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Column Beurskens: Obedience

Today I walked into a large bookstore in San Francisco. Even more space than in earlier times was assigned to occultism, magical studies, tarot, voodoo, metaphysics, self-realisation and what have you. The dividing line between psychology and what passes for religion grows dimmer and dimmer. Karl Marx would clap his hands if he saw it -and he probably does- , because in this way religion really does become opium for the people. America seems far away from home, but after all in Amsterdam there is a Scientology-church. And off late a government in the Netherlands fell on the amazing proficiency and skill of a magician from Somalia, all by her lone self (see column Ayaan Hirschi Ali). This feat of arms not only contributed to the Italian-style comic image of Dutch politics, but it also demonstrated the spiritual weakness of it, because whoever falls for witchcraft?

I remembered in this bookstore today also, how in my young years I was in this part of the world and lived here as an exchange student. People knew I was interested in religion and took me to all kinds of eccentric groups and sects. There were quite a number of them on the height of flower power and the hippy-era. Everything of any importance in the world started off in California. Only a group, where some animal, probably a goat, would be slaughtered at midnight, I wasn’t allowed to go to. I never forget how together with a priest we celebrated mass every Sunday in the Newman Center, a catholic student-church. We sat together around a table with the chalice and the bread in between us. If Jesus ever was present himself somewhere, it was there. Yesterday I drove by it once more after all those years. New Hope Church read a sign on it. There are many people nowadays who search, as is being said, especially by people from the churches, with a tinge of hope in their voices. Look and you will find, knock and the door will be opened for you, ask and you will be given … Jesus says himself. Man looks for security. He spends a lot of energy doing that. Many of the modern currents of thought seem to offer that security. The content of their thinking doesn’t seem to matter that much, if it only offers this security by way of any construction which serves that purpose. Man wants to get rid of his doubt. I once saw a map of Europe with drawn on it all the Franciscan convents through history. Already shortly after the death of the saint all of Europe was covered by them. In that time naturally as well they would be inhabited by young people who searched. It won’t have been easy for them either. All their energy and will-power surely has gone into their project in those days also. What would be the difference between them and the young man or woman, who searches in our times, many of them walking through our university towns with his soul under his arm? Why did it work in the Middle Ages and not now? A word from Buddhism might help here … the removal of doubt does not necessi¬tate a blind belief, but little progress can be made on the Path while the pilgrim is uncertain of the end to which it leads. Yet, as Lakshmi Narasu points out, ‘Buddhism does not underes¬timate the value of doubt during the period of investi¬gation.’ Its doubt is of that sort whose whole aim is to conquer itself by high inspiration and inces¬sant toil’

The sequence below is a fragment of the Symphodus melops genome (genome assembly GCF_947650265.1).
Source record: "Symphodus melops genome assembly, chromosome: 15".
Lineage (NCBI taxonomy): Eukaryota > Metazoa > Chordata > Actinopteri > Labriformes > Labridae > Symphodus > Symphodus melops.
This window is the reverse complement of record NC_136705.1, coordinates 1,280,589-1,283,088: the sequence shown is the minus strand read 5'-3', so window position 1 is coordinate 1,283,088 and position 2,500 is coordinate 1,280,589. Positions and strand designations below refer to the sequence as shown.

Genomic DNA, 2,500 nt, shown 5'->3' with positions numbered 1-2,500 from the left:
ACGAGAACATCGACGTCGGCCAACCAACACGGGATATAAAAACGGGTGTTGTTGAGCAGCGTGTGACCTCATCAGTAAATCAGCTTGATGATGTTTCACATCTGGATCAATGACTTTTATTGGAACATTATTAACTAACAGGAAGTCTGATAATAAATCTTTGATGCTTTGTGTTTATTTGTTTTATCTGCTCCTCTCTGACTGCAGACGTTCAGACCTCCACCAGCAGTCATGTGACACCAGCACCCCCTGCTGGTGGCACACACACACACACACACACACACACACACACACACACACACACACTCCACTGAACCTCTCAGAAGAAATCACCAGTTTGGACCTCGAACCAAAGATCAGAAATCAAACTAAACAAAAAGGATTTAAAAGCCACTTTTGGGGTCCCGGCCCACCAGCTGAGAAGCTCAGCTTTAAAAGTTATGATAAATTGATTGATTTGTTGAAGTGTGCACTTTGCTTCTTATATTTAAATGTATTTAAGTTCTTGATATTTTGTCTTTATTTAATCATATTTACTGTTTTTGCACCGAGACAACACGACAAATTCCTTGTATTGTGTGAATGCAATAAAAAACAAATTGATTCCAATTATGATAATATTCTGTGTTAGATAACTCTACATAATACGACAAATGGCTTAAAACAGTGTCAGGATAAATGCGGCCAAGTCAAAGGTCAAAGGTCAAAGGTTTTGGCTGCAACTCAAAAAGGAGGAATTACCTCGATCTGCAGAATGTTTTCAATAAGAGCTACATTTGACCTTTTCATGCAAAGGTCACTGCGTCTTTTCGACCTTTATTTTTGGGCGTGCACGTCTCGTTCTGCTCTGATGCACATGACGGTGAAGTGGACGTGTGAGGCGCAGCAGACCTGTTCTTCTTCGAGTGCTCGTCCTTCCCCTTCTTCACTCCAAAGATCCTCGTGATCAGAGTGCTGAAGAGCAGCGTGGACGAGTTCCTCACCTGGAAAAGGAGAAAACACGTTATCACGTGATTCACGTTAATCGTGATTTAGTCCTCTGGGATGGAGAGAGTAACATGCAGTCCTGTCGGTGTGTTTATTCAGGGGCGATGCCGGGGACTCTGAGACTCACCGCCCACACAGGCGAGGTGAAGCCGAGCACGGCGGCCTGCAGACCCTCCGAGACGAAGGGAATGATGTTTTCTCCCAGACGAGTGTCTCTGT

So once there is moment that the hand needs to get at the plow, while at the same time many young people in the West seem to spend a lot of precious time on the decision what plow it should be. Doubt, there comes a time that one should put an end to it. Western intellect flirts with doubt. And if it be left to its own devices it might end up on the wrong spot and in fact it often does, because its discriminating powers should be estimated as zero, especially in the beginning. One doesn’t need to find out for oneself. One doesn’t need to construct and assemble the content of one’s faith. That already has been done in the great religious traditions. The only thing you have to do is to get to know them for yourself. That is already a daunting task, but it is still something else as finding out the wheel for yourself.

In the time of Saint Francis the ideal was clear. One surrendered oneself faithfully and trustingly to it. The brooding and fretting came afterwards. And that was in the sphere of … am I good enough for this? How can I realize this in my own life? Not like … is this still a good ideal; an ideal that fits in our time? Or with whatever questions people tire themselves out or worry themselves to death nowadays.